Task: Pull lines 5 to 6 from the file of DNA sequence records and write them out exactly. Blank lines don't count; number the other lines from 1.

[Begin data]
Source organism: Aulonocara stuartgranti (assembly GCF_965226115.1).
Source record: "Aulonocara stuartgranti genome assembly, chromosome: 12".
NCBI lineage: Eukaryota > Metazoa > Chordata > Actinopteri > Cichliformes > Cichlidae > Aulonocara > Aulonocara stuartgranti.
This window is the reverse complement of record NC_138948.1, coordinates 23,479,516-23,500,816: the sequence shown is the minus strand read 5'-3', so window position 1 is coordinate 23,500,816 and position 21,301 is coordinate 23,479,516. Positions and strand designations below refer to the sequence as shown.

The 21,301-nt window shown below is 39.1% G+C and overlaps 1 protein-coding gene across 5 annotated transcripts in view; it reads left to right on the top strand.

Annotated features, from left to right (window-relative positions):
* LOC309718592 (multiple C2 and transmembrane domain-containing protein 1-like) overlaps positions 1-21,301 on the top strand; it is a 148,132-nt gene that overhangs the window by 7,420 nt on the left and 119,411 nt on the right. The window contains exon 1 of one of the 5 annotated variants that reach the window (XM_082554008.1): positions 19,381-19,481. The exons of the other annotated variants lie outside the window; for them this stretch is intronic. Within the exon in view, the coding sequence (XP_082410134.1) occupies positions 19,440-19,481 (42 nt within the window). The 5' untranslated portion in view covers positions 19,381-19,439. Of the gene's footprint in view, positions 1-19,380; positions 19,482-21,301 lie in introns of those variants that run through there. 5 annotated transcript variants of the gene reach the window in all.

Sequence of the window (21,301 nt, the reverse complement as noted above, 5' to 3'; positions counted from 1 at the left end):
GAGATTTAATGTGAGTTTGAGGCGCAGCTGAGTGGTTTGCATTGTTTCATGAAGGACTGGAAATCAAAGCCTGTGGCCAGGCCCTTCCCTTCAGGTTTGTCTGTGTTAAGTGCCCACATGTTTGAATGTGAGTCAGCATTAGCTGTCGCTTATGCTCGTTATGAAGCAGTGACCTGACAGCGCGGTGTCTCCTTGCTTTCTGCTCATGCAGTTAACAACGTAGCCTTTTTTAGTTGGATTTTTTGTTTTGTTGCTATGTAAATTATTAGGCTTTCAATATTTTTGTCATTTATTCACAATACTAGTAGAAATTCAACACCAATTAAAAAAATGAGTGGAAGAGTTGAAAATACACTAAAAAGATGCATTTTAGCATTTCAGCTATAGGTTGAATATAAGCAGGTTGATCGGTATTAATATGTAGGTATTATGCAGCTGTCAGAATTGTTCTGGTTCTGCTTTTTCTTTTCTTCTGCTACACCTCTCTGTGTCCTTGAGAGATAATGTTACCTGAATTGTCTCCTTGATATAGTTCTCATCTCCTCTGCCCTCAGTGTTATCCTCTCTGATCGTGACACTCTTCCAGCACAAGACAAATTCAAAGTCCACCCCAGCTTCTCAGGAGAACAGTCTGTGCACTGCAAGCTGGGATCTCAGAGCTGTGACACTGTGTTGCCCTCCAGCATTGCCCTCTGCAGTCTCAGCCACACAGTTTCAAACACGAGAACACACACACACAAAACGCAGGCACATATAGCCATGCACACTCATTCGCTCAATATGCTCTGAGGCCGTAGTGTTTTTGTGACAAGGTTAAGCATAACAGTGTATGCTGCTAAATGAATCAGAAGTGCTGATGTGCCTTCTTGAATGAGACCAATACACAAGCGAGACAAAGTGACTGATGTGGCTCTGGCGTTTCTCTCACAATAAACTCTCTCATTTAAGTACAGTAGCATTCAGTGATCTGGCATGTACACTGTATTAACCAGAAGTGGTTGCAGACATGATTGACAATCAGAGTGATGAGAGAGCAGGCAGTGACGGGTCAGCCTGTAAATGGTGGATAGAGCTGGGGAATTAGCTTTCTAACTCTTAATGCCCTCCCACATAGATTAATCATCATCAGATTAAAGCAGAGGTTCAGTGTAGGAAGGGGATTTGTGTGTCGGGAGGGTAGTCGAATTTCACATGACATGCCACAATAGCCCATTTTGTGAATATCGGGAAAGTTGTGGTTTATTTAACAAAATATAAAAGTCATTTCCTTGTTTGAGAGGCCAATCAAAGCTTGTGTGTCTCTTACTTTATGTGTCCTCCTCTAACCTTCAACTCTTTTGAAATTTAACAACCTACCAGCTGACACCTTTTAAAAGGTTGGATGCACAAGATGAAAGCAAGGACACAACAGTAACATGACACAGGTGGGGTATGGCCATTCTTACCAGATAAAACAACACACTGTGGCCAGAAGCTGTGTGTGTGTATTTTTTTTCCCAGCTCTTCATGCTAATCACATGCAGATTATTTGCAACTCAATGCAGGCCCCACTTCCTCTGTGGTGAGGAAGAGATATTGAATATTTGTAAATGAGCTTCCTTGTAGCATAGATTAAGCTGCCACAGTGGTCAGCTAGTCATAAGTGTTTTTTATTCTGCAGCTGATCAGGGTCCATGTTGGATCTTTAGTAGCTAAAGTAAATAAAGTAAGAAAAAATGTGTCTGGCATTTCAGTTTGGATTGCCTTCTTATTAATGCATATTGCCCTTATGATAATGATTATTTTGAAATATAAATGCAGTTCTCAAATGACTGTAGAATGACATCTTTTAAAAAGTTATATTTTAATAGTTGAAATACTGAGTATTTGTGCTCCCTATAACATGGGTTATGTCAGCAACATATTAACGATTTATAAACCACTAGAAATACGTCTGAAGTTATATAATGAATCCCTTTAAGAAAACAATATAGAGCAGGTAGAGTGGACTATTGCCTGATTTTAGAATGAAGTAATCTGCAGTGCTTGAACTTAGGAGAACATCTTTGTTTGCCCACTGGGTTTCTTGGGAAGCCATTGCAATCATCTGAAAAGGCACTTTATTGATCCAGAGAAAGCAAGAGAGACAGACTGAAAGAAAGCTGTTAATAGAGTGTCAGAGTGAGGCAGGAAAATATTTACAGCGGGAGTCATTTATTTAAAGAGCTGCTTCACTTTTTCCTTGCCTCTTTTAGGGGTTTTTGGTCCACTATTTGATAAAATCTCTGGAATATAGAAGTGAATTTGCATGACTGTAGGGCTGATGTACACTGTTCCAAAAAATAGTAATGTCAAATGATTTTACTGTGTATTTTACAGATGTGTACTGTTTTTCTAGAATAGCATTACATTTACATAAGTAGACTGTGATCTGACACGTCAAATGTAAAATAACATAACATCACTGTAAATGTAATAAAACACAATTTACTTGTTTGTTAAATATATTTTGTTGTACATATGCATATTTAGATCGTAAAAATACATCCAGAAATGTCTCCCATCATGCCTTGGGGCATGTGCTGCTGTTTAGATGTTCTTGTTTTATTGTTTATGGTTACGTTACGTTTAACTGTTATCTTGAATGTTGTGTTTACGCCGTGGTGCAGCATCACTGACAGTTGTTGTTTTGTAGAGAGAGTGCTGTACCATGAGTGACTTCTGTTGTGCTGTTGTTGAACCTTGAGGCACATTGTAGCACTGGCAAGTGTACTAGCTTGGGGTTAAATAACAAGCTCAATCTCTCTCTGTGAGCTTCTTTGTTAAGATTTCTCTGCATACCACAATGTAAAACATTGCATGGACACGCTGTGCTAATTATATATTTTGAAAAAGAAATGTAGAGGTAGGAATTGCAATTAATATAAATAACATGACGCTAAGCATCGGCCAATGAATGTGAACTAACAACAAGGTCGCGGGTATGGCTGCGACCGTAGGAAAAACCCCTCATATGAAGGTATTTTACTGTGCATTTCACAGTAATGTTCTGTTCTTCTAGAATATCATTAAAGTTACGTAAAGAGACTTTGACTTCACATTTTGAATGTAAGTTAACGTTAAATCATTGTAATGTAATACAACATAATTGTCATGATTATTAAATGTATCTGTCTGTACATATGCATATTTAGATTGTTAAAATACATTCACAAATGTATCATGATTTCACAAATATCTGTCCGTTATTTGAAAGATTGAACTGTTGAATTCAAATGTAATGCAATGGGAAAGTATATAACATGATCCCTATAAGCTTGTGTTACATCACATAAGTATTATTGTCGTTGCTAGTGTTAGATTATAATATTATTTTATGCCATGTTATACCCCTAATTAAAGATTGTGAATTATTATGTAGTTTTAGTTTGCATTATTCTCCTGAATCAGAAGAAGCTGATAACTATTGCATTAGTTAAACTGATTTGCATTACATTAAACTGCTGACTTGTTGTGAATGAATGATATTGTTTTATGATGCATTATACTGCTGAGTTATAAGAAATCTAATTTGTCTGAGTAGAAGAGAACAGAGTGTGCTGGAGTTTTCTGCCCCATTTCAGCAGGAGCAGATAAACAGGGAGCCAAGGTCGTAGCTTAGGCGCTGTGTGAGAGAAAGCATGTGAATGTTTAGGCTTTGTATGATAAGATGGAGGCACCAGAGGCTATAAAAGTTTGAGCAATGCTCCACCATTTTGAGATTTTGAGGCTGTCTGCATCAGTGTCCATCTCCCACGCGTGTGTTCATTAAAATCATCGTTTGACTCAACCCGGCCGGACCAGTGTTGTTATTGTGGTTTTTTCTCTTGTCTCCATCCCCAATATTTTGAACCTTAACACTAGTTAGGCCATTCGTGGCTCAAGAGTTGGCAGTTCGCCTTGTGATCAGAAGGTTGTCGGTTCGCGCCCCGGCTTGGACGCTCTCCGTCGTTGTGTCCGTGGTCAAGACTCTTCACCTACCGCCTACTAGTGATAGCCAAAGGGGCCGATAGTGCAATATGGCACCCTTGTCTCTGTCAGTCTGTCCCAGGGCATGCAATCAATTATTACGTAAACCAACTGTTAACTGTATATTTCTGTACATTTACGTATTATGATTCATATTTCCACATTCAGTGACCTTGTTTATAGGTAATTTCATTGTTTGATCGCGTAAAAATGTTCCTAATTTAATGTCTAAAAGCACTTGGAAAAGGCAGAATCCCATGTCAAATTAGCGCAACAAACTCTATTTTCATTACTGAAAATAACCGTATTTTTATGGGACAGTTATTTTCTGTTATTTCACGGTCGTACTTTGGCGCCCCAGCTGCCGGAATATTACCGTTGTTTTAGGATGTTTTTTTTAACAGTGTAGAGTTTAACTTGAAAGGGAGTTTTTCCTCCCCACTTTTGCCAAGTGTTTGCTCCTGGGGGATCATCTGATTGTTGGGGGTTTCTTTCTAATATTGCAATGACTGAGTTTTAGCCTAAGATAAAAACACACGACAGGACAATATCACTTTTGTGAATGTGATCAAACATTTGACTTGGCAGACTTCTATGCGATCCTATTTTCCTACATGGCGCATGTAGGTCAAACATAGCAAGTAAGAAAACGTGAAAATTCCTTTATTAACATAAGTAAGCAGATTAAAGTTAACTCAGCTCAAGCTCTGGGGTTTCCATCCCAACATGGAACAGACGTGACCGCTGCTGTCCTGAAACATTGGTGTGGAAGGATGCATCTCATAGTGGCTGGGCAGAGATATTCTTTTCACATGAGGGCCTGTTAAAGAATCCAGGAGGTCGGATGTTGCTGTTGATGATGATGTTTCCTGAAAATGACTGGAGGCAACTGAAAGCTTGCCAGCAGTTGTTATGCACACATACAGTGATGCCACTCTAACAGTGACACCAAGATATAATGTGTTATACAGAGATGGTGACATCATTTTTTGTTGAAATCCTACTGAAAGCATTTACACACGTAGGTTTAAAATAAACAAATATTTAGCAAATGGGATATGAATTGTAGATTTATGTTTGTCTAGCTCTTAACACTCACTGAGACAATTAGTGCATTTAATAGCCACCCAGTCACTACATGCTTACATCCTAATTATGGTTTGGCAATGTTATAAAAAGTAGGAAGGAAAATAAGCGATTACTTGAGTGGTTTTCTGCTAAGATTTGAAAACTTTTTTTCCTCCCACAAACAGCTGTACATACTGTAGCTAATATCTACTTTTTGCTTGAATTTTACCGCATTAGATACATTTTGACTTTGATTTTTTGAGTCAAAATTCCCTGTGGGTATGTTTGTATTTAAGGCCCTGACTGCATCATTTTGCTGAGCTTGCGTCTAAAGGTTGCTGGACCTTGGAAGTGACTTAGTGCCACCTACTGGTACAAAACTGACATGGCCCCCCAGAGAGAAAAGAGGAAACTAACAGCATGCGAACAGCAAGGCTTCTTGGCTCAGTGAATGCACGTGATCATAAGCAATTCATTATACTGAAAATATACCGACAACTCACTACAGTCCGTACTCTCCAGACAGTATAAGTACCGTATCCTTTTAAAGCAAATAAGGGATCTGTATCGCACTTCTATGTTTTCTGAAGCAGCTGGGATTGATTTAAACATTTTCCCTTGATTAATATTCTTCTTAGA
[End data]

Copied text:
The 21,301-nt window shown below is 39.1% G+C and overlaps 1 protein-coding gene across 5 annotated transcripts in view; it reads left to right on the top strand.

Annotated features, from left to right (window-relative positions):